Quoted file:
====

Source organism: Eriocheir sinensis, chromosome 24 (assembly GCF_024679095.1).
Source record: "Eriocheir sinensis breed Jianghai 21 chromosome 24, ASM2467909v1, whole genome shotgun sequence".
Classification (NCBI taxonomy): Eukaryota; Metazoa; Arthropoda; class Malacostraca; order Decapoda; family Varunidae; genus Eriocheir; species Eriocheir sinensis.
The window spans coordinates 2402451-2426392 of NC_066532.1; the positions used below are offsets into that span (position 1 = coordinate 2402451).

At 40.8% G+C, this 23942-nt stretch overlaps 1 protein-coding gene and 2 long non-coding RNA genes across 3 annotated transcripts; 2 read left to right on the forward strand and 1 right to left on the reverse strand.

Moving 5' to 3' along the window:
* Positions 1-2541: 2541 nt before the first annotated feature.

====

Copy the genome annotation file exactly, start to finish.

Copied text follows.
Source organism: Eriocheir sinensis, chromosome 24 (assembly GCF_024679095.1).
Source record: "Eriocheir sinensis breed Jianghai 21 chromosome 24, ASM2467909v1, whole genome shotgun sequence".
Classification (NCBI taxonomy): Eukaryota; Metazoa; Arthropoda; class Malacostraca; order Decapoda; family Varunidae; genus Eriocheir; species Eriocheir sinensis.
The window spans coordinates 2402451-2426392 of NC_066532.1; the positions used below are offsets into that span (position 1 = coordinate 2402451).

At 40.8% G+C, this 23942-nt stretch overlaps 1 protein-coding gene and 2 long non-coding RNA genes across 3 annotated transcripts; 2 read left to right on the forward strand and 1 right to left on the reverse strand.

Moving 5' to 3' along the window:
* Positions 1-2541: 2541 nt before the first annotated feature.